This Biotech Targets Mitochondria to Treat Inherited Diseases

khondrion netherlands melas syndrome inherited diseases

As we come to the end of the global Mitochondrial Disease Awareness Week, it’s time to visit Khondrion. This Dutch company is developing drugs to treat rare diseases such as MELAS syndrome by targeting defective mitochondria.

Mission: To develop small molecule drugs able to treat Mitochondrial Encephalomyopathy, Lactic Acidosis, and Stroke-like episodes (MELAS) syndrome. This condition is caused by abnormalities in the parts of the cell that produce energy, called mitochondria. 

MELAS syndrome is a mitochondrial disease usually diagnosed in childhood. The condition is caused by mutations in DNA within the mitochondria, which can be inherited or occur spontaneously. Since the vast majority of cells in the body carry mitochondria, the symptoms can be diverse, including seizures, headaches and stroke-like symptoms. The disease is progressive and eventually fatal.

“[Mitochondrial diseases] are complex rare diseases, often overlooked or misdiagnosed because of the wide range and varying severity of symptoms, Jan Smeitink, Khondrion’s founder, told me. “And these symptoms can be common to other diseases, things like migraine, diabetes, deafness, and fatigue. So, it means reaching a final diagnosis may take years.”

Khondrion’s lead candidate sonlicromanol is an anti-inflammatory drug designed to modulate the action of proteins called peroxiredoxins. These proteins are antioxidants that clear up harmful molecules called free radicals, which can damage cells in mitochondrial diseases. 

Khondrion will test sonlicromanol in a phase IIb trial in adult MELAS patients later this year, and is expected to enter phase I in child patients in a year’s time.

Founded in 2012, the company has raised over €3M in funding, including a €2.3M grant from the EU last year.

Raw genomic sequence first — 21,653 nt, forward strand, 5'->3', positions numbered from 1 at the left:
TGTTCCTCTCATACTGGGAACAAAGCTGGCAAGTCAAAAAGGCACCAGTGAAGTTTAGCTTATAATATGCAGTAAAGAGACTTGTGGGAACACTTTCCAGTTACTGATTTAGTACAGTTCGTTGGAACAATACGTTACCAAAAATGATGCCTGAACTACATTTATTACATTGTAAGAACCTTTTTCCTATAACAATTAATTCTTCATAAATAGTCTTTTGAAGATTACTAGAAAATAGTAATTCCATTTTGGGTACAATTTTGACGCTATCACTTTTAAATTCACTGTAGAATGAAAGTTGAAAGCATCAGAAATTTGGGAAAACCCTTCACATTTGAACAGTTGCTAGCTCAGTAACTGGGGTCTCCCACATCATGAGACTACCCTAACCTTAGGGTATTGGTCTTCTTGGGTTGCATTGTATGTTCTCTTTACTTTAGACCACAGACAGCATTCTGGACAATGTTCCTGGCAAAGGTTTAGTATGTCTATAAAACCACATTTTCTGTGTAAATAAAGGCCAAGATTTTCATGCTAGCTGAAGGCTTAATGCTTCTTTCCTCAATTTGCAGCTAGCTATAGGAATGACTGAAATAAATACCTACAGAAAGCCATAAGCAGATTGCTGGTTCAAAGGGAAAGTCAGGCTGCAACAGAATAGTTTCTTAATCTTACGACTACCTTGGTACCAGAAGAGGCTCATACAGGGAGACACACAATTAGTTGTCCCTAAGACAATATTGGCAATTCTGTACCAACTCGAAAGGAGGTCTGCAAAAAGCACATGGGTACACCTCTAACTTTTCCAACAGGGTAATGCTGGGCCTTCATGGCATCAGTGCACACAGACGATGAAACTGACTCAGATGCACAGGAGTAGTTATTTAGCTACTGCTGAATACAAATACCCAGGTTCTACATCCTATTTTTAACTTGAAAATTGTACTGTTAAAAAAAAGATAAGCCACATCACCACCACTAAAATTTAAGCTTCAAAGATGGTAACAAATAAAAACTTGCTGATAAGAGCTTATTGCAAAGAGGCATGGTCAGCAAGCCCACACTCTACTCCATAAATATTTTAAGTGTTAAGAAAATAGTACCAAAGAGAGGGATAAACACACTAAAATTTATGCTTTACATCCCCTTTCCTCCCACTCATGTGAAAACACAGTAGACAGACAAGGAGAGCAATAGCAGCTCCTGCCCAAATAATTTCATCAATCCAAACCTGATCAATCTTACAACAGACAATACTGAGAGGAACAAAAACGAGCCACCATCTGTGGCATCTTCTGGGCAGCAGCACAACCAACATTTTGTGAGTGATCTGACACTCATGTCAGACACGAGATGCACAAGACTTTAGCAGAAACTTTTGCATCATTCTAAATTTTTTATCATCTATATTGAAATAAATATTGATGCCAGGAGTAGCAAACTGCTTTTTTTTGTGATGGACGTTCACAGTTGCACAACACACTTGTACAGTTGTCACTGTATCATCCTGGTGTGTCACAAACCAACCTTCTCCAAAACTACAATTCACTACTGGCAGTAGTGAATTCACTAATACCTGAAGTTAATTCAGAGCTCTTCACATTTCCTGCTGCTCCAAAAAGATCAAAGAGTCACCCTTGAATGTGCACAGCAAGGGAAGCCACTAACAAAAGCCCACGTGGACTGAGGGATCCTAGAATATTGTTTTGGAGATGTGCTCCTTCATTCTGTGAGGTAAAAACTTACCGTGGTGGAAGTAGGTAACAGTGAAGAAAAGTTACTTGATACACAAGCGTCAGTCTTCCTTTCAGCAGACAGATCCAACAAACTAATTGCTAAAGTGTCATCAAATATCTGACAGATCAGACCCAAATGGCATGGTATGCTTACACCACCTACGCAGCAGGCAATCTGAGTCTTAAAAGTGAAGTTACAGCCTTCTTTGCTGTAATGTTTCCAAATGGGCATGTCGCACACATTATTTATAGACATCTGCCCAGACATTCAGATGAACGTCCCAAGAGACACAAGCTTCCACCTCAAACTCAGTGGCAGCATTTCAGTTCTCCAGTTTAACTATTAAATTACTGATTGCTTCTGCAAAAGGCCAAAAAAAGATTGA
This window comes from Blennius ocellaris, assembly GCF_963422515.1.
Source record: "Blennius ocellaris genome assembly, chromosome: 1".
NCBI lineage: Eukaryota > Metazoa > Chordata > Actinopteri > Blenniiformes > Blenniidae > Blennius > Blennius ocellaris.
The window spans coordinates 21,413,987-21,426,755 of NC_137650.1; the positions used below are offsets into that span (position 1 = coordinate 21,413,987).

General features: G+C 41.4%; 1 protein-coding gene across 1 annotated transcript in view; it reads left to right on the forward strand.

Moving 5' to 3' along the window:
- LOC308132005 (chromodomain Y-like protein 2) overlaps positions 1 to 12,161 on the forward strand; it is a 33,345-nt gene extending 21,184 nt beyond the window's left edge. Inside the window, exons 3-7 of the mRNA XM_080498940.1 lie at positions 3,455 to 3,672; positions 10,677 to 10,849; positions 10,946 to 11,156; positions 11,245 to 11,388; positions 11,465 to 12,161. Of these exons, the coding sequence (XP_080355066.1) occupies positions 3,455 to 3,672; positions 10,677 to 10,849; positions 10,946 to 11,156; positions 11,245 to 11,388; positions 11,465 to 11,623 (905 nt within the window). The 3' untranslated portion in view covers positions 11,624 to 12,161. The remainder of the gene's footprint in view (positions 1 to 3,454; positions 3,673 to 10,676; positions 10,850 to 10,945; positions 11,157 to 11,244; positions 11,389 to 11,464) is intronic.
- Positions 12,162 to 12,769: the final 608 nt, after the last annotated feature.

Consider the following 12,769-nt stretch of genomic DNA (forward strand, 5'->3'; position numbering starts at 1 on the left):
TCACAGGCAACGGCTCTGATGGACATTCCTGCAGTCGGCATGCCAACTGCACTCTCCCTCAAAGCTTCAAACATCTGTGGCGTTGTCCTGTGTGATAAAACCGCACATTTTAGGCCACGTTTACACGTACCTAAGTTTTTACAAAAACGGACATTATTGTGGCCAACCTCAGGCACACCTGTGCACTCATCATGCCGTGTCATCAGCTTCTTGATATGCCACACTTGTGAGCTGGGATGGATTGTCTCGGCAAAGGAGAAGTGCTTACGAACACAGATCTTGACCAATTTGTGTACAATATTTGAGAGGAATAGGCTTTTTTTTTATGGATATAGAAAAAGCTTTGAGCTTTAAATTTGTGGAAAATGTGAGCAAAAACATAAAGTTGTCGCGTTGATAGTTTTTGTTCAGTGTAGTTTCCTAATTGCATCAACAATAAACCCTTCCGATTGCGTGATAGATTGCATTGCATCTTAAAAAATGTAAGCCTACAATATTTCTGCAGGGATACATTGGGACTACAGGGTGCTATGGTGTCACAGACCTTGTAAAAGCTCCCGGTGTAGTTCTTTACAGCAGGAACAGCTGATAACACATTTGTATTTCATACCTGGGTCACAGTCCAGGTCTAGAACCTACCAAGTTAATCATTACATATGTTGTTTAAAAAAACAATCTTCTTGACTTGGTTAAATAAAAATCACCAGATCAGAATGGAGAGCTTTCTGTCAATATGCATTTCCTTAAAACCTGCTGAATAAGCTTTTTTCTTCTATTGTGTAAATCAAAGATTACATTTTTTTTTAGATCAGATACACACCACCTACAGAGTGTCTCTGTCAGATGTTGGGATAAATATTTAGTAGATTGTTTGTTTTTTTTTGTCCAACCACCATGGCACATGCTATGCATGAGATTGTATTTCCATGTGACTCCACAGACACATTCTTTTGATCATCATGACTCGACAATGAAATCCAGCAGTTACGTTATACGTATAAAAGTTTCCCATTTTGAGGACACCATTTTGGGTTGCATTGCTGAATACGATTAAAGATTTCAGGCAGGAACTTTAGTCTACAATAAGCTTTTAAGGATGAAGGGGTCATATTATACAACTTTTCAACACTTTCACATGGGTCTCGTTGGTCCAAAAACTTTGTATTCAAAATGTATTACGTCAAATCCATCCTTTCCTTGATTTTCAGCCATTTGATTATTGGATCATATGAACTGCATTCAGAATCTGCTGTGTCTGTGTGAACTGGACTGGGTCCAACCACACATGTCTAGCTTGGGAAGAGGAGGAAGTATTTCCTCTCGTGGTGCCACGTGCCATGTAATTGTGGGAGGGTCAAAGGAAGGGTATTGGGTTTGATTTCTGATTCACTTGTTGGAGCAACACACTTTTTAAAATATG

melas syndrome khondrion mitochondria

What we think:

Mitochondrial diseases such as MELAS are currently very hard to address for two reasons. First, doctors can find it hard to spot the signs of these diseases, and there are no approved treatments. Expected to reach the market by 2023 if successful, Khondrion’s drug could provide a much-needed treatment to rebalance the chemistry in the mitochondria.

Other companies are also developing small molecule drugs to address this rare disease area. One example is Shift Bioscience, which aims to treat MELAS syndrome by making healthy mitochondria outcompete diseased mitochondria, and even possibly reverse the aging process. Other companies such as the US-based Sarepta Therapeutics are developing gene therapies to tackle mitochondrial diseases such as Duchenne Muscular Dystrophy. 

Another way to tackle difficult mitochondrial diseases is to prevent them from being inherited. To achieve this, researchers have developed a technique where babies have three parents. Approved in the UK, this controversial technique involves using mitochondria from a healthy donor to replace mitochondria in an embryo carrying mutations for mitochondrial diseases.

Images from Shutterstock

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